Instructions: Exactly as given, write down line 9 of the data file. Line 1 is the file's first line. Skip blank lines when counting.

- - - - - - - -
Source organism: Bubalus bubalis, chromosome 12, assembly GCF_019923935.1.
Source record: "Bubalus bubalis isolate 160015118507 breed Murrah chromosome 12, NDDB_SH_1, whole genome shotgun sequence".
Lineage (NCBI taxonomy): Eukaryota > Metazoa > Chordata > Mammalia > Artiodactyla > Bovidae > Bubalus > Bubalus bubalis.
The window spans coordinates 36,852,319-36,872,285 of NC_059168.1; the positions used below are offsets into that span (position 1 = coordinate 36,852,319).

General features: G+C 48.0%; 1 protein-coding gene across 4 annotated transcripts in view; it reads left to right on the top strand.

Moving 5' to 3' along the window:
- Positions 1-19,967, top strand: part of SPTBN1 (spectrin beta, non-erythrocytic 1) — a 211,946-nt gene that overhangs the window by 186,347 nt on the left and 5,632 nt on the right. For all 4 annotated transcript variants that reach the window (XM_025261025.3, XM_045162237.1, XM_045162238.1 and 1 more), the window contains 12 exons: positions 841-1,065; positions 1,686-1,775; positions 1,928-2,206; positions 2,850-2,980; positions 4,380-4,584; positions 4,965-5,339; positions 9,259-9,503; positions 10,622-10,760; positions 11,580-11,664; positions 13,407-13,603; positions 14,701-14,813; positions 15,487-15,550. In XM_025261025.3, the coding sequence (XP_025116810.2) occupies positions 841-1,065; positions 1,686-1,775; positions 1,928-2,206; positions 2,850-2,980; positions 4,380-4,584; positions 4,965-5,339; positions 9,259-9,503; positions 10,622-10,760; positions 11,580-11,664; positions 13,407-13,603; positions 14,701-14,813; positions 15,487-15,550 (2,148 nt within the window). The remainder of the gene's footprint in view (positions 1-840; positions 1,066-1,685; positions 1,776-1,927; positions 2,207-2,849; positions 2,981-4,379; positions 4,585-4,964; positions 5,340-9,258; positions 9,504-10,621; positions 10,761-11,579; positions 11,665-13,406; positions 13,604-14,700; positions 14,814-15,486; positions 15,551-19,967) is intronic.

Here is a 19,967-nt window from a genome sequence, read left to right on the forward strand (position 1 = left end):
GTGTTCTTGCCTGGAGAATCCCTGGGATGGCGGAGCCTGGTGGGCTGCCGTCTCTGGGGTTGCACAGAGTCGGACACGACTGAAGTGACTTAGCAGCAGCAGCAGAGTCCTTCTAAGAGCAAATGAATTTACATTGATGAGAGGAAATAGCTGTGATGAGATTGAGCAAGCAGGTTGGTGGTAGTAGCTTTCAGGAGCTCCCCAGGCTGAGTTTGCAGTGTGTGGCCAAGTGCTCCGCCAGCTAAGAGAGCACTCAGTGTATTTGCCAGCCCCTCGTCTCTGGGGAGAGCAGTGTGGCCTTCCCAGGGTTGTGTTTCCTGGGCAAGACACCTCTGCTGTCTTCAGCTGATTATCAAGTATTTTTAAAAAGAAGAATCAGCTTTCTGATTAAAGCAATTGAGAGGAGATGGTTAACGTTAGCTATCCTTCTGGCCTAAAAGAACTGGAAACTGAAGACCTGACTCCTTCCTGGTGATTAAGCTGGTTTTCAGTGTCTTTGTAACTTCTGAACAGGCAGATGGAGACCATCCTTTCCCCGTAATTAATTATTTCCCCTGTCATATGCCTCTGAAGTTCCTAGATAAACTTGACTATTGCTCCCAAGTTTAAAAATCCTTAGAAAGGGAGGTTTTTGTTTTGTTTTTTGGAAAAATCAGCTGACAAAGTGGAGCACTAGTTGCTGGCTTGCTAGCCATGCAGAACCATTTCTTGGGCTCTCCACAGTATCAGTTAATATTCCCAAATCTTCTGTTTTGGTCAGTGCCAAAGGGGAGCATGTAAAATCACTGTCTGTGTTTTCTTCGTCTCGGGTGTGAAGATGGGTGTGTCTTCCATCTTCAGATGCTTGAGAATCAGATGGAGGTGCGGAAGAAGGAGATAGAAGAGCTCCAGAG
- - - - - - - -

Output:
GTGTTCTTGCCTGGAGAATCCCTGGGATGGCGGAGCCTGGTGGGCTGCCGTCTCTGGGGTTGCACAGAGTCGGACACGACTGAAGTGACTTAGCAGCAGCAGCAGAGTCCTTCTAAGAGCAAATGAATTTACATTGATGAGAGGAAATAGCTGTGATGAGATTGAGCAAGCAGGTTGGTGGTAGTAGCTTTCAGGAGCTCCCCAGGCTGAGTTTGCAGTGTGTGGCCAAGTGCTCCGCCAGCTAAGAGAGCACTCAGTGTATTTGCCAGCCCCTCGTCTCTGGGGAGAGCAGTGTGGCCTTCCCAGGGTTGTGTTTCCTGGGCAAGACACCTCTGCTGTCTTCAGCTGATTATCAAGTATTTTTAAAAAGAAGAATCAGCTTTCTGATTAAAGCAATTGAGAGGAGATGGTTAACGTTAGCTATCCTTCTGGCCTAAAAGAACTGGAAACTGAAGACCTGACTCCTTCCTGGTGATTAAGCTGGTTTTCAGTGTCTTTGTAACTTCTGAACAGGCAGATGGAGACCATCCTTTCCCCGTAATTAATTATTTCCCCTGTCATATGCCTCTGAAGTTCCTAGATAAACTTGACTATTGCTCCCAAGTTTAAAAATCCTTAGAAAGGGAGGTTTTTGTTTTGTTTTTTGGAAAAATCAGCTGACAAAGTGGAGCACTAGTTGCTGGCTTGCTAGCCATGCAGAACCATTTCTTGGGCTCTCCACAGTATCAGTTAATATTCCCAAATCTTCTGTTTTGGTCAGTGCCAAAGGGGAGCATGTAAAATCACTGTCTGTGTTTTCTTCGTCTCGGGTGTGAAGATGGGTGTGTCTTCCATCTTCAGATGCTTGAGAATCAGATGGAGGTGCGGAAGAAGGAGATAGAAGAGCTCCAGAG